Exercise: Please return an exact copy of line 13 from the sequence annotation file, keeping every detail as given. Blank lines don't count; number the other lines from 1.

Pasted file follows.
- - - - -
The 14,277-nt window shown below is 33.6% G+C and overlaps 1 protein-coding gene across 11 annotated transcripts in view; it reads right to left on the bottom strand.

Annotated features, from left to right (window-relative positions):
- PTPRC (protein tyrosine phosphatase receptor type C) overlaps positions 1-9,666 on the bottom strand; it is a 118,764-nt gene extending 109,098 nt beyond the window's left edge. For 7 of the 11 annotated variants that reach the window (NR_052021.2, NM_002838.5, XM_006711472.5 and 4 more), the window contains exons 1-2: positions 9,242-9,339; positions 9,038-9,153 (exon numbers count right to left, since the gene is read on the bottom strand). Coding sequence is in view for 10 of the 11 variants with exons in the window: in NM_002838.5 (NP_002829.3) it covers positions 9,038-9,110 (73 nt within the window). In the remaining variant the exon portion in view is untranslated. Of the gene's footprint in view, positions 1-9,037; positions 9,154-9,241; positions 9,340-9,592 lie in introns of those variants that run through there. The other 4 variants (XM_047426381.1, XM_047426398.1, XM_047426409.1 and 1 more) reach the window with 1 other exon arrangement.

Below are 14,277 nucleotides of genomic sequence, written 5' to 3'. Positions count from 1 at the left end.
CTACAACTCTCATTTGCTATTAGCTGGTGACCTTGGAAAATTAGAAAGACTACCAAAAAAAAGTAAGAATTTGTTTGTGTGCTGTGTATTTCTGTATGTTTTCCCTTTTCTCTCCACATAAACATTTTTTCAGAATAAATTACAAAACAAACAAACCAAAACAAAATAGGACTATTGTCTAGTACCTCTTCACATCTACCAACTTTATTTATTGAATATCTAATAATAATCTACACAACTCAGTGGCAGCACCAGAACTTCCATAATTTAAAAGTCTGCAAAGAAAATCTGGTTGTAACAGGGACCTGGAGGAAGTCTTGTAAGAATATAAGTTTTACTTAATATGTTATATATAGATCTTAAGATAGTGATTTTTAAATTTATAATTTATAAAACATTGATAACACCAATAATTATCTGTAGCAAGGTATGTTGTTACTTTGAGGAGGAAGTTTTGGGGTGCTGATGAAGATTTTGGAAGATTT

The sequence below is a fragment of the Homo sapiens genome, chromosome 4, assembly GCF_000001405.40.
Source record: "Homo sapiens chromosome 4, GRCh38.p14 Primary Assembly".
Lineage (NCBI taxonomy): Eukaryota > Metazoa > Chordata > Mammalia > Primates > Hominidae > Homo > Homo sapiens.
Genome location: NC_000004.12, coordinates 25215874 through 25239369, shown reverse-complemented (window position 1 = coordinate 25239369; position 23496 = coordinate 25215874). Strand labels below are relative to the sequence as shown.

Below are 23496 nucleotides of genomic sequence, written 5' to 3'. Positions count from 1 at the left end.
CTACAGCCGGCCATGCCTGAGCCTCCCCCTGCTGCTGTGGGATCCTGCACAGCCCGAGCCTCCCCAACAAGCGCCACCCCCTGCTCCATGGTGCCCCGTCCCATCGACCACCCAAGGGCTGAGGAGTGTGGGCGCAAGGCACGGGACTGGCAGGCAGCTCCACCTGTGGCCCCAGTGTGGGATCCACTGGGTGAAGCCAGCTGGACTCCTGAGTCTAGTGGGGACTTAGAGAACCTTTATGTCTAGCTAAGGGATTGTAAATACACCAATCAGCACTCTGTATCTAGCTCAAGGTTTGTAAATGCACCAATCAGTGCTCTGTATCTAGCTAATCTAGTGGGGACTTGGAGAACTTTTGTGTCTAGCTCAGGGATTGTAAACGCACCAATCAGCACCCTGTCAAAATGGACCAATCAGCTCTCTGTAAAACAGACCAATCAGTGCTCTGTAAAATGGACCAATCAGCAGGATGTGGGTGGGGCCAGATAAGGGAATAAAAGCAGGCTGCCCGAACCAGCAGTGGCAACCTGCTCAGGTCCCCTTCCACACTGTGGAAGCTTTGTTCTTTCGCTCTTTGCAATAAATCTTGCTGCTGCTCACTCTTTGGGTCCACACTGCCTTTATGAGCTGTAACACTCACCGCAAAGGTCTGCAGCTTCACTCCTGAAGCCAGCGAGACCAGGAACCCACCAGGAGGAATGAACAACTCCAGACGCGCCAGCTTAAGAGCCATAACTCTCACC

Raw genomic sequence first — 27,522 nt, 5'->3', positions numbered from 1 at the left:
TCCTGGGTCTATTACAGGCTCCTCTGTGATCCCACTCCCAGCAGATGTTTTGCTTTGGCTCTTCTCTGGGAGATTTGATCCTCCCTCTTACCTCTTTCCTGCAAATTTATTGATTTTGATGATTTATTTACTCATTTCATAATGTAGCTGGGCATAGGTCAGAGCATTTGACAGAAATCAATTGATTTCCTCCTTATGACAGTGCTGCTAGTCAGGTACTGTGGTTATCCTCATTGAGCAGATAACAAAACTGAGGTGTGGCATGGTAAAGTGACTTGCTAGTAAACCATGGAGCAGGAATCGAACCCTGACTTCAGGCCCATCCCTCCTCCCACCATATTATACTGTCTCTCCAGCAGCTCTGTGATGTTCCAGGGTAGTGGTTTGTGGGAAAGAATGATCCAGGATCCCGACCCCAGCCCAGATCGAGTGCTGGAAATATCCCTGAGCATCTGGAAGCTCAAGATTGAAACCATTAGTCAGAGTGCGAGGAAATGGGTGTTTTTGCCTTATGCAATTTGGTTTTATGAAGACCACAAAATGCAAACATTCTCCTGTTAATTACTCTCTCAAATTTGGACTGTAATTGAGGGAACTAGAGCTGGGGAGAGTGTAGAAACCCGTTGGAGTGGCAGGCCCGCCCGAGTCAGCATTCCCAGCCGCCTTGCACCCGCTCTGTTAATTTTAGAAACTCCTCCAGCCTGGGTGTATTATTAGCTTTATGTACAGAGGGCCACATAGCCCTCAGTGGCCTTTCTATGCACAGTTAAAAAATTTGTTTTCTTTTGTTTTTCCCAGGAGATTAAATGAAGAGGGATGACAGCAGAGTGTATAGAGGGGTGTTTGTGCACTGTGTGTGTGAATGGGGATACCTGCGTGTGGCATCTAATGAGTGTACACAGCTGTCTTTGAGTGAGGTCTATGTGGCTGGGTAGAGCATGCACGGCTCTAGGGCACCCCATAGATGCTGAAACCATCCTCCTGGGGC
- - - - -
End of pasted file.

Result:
TCCTGGGTCTATTACAGGCTCCTCTGTGATCCCACTCCCAGCAGATGTTTTGCTTTGGCTCTTCTCTGGGAGATTTGATCCTCCCTCTTACCTCTTTCCTGCAAATTTATTGATTTTGATGATTTATTTACTCATTTCATAATGTAGCTGGGCATAGGTCAGAGCATTTGACAGAAATCAATTGATTTCCTCCTTATGACAGTGCTGCTAGTCAGGTACTGTGGTTATCCTCATTGAGCAGATAACAAAACTGAGGTGTGGCATGGTAAAGTGACTTGCTAGTAAACCATGGAGCAGGAATCGAACCCTGACTTCAGGCCCATCCCTCCTCCCACCATATTATACTGTCTCTCCAGCAGCTCTGTGATGTTCCAGGGTAGTGGTTTGTGGGAAAGAATGATCCAGGATCCCGACCCCAGCCCAGATCGAGTGCTGGAAATATCCCTGAGCATCTGGAAGCTCAAGATTGAAACCATTAGTCAGAGTGCGAGGAAATGGGTGTTTTTGCCTTATGCAATTTGGTTTTATGAAGACCACAAAATGCAAACATTCTCCTGTTAATTACTCTCTCAAATTTGGACTGTAATTGAGGGAACTAGAGCTGGGGAGAGTGTAGAAACCCGTTGGAGTGGCAGGCCCGCCCGAGTCAGCATTCCCAGCCGCCTTGCACCCGCTCTGTTAATTTTAGAAACTCCTCCAGCCTGGGTGTATTATTAGCTTTATGTACAGAGGGCCACATAGCCCTCAGTGGCCTTTCTATGCACAGTTAAAAAATTTGTTTTCTTTTGTTTTTCCCAGGAGATTAAATGAAGAGGGATGACAGCAGAGTGTATAGAGGGGTGTTTGTGCACTGTGTGTGTGAATGGGGATACCTGCGTGTGGCATCTAATGAGTGTACACAGCTGTCTTTGAGTGAGGTCTATGTGGCTGGGTAGAGCATGCACGGCTCTAGGGCACCCCATAGATGCTGAAACCATCCTCCTGGGGC